I’m getting ready for my last show of the year in Bar Harbor, Maine on Dec. 6 and 7. For me this means: Get out the clay! No, not ceramic clay, but polymer clay, fine silver clay and the base metal clays of copper and bronze. I make many of my own components for necklaces, earrings, and bracelets so there is a lot to be done before I actually sit down and put these components together. I’ve made a few mistakes and learned some new things in the last two weeks and I’m ready to tell all. More about the metals in a following post. Today I’m talking about polymer.
My personal discovery of polymer clay goes back to the late ’70’s when I picked up a few packages at the Kimball Shop in Northeast Harbor. I sculpted little lobsterman Christmas tree ornaments for my family and friends and baked them up in my oven. I was only just getting started in making simple earrings with sheet silver and a jeweler’s saw. It never occurred to me to mix the Fimo colors and make my own beads. I put the Fimo away for 10 years or so as I was concentrating on working with silver and mothering two babies.
Fast forward to the early 90’s when I started seeing some incredibly intricate patterns on beads made with Fimo. How in the world did they make such tiny patterns on such tiny beads? Nan Roche’s book, The New Clay, opened up a whole new world to me and I was off and running making my own beads. They were simple slices of canes, drilled after curing, but they were beads I made, in colors I wanted. And they were a whole lot of fun to make.
Currently,the amazing things people are doing with polymer clay has drawn me back to this medium. I’m looking forward to spending whole days or weeks pushing my own polymer boundaries this winter. Presently I’m making components from translucent Pardo clay tinted with alcohol ink.
I’m usually in such a hurry for instant gratification that I haven’t bothered to record what amounts and colors of inks I’ve used to get the finished leaf color. And, I’m never quite sure how they will come out because the Pardo clay is pretty opaque before it is cured.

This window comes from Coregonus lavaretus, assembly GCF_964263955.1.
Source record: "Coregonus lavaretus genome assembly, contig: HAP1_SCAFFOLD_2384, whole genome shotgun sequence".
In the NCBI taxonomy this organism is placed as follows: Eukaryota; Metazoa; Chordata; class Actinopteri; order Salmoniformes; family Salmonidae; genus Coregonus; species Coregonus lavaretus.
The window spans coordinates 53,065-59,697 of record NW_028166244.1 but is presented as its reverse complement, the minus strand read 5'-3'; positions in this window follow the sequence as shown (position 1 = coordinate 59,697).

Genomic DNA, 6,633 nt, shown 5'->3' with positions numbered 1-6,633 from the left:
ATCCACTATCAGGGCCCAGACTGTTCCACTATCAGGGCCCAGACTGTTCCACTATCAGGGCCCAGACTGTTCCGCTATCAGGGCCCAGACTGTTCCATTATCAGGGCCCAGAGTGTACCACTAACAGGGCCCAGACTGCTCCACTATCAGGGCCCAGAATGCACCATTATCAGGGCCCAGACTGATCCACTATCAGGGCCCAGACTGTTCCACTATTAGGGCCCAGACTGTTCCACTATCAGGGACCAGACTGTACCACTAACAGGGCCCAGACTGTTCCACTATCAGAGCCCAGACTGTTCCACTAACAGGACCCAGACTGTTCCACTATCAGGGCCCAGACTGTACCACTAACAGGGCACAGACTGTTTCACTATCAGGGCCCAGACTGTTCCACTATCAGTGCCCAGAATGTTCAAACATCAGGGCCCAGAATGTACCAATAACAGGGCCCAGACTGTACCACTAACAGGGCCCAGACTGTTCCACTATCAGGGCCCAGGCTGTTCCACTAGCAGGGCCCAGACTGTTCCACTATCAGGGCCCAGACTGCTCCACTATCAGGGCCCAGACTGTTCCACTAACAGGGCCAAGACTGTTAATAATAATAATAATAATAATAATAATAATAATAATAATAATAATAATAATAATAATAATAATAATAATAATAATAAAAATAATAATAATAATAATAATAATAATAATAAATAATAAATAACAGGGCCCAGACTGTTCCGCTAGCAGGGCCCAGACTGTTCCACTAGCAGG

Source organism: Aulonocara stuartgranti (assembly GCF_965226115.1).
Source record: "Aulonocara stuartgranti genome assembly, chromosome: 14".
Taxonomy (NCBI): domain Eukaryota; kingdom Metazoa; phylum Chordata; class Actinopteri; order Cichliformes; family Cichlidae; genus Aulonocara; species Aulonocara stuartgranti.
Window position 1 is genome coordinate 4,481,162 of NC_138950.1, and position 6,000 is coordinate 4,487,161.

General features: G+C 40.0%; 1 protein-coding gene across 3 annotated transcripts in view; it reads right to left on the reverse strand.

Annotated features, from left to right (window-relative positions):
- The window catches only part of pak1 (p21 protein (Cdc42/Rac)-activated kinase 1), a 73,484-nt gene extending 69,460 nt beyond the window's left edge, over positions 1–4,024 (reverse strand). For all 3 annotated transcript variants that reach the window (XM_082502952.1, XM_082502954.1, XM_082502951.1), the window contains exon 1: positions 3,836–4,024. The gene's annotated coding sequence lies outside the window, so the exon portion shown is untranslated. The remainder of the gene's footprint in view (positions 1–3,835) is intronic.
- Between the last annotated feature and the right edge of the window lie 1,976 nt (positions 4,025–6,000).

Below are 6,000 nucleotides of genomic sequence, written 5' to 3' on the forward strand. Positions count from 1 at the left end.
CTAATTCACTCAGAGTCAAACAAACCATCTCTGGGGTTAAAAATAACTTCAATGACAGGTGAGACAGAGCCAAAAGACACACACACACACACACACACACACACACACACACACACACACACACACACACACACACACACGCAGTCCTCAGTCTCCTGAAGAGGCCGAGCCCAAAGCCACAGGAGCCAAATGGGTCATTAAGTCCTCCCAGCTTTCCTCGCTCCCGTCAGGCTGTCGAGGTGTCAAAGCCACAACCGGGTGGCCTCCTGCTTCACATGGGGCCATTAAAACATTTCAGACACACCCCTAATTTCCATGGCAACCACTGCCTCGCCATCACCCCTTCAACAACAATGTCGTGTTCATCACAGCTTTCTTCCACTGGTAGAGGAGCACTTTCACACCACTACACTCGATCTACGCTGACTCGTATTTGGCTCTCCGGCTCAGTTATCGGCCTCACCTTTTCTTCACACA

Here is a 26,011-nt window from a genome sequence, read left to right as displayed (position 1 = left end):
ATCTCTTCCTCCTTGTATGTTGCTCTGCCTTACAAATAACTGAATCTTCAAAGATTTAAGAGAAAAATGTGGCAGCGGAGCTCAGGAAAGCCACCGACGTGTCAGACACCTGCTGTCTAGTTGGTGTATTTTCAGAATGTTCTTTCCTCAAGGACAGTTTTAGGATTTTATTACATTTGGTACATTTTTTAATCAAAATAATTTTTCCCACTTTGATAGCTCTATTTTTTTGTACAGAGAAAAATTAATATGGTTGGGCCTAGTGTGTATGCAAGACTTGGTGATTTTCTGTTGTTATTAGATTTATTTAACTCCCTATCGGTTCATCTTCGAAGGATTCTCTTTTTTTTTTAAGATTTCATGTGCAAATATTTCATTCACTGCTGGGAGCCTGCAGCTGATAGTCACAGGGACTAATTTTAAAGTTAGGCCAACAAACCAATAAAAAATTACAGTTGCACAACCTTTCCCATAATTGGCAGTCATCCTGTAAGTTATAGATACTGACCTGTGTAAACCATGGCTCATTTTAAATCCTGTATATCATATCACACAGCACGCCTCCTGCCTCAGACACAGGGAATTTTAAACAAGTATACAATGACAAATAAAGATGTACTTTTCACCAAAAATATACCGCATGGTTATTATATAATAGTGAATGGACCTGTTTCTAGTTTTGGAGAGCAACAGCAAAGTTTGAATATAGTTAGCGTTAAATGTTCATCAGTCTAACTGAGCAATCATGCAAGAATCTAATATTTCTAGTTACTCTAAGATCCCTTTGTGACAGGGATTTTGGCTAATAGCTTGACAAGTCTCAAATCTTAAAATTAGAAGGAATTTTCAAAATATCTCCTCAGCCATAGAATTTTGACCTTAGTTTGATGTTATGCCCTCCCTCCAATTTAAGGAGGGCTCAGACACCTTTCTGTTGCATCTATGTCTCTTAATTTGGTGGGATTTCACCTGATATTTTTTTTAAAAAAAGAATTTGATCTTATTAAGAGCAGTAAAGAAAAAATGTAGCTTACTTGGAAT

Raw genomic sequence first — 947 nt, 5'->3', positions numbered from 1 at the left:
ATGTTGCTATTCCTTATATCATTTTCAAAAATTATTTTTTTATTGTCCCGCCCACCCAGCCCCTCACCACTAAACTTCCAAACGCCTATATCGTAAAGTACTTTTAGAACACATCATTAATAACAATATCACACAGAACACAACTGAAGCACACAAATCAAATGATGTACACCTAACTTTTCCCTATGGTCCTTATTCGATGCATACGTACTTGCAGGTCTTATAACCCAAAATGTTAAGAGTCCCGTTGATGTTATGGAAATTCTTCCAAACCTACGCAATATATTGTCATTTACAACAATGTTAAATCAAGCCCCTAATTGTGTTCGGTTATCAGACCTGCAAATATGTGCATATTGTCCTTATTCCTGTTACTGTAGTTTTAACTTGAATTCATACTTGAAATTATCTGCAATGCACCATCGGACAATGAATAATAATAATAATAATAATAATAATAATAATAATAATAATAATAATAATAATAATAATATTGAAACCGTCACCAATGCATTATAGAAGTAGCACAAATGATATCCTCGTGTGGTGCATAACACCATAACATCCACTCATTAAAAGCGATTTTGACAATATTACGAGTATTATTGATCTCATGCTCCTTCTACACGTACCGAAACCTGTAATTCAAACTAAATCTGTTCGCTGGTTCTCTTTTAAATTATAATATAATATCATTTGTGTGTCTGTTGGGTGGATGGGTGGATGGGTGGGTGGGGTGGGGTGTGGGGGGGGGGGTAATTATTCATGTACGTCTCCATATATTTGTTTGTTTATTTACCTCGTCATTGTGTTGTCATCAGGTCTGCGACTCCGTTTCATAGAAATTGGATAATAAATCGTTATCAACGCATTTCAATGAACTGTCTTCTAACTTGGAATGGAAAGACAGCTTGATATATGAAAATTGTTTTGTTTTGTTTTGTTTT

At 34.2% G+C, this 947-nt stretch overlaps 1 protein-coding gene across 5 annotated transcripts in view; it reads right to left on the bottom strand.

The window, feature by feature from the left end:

The clay becomes even more translucent when it is cooled, straight out of the oven, in ice water.Information from Pinterest, blogs and FB have inspired me and led me in new directions. Ginger Davis Allman has a wealth of information, especially about translucent clays, on her blog Blue Bottle Tree. I’ve purchased two of her tutorials to try out this winter.
Last week I took (online) a CraftCast course on polymer clay extrusions by Cynthia Tinapple who is an amazing polymer clay artists and writes the blog Polymer Clay Daily. I already had a great set up for extruding polymer clay with the help of an electric drill thanks to one of her earlier posts last summer. I hadn’t used the drill or the technique since August, but I would soon be trying it again.
My desire to make more of these bracelets for my shows turned into an unplanned extrusion experiment. I discovered I did not have the stash of these flexible tubes that I thought I did. Where oh where had I bought those colorful tubes, on Etsy? I looked through my purchase info and found out they had come from Mary Soucy’s Etsy shop, Bead Me A Story. It’s a very cool shop and if you have been trying to find those amazing rubber o-rings for your designs, look no further than here. She has them! But what she did not have anymore were the “flexible bugle beads” I sought. I looked everywhere with the help of Google, but I couldn’t find them. I contacted Mary to ask if she would be willing to tell me where I could find them.
“No they are not available although I was the person who made them. Those were handmade beads made from Polymer Clay. I had to discontinue making them b/c they became too labor intensive and my hands and back couldn’t do it anymore. Sorry but they are all gone.”
I asked if she would be willing to sell me a tutorial on how they were made. She said that she had used some softer matte finish clays that were no longer available, and “Basically they are just made with a clay extruder “Makin” was the brand of extruder I used and then you can buy tips which make the holes in the tubing as you extrude it. I don’t remember what store I used to use but the hole makers are the same brand as the extruder.
That’s about all I can tell you. That, and that it takes very strong hands to extrude clay.”
Before I even looked for the tip I needed, I sent Mary the link to Cynthia’s post on extruding clay with the help of a drill. “Sweet tip!” was her reply. It is a true hand saver.
Thanks to island living and Amazon Prime, I am a very resourceful internet shopper. I had the extruder tip I needed within two days. And with a bit of a learning curve that involved a few wisps of smoke coming out of my drill (one needs to have very very soft clay to push it through the two-tip combo for making small tubing) I was making my own slightly flexible tubing. I used cornstarch to keep the tubes from sticking together while fitting as many as I could on the tray to go in the oven. This new-to-me process totally worked!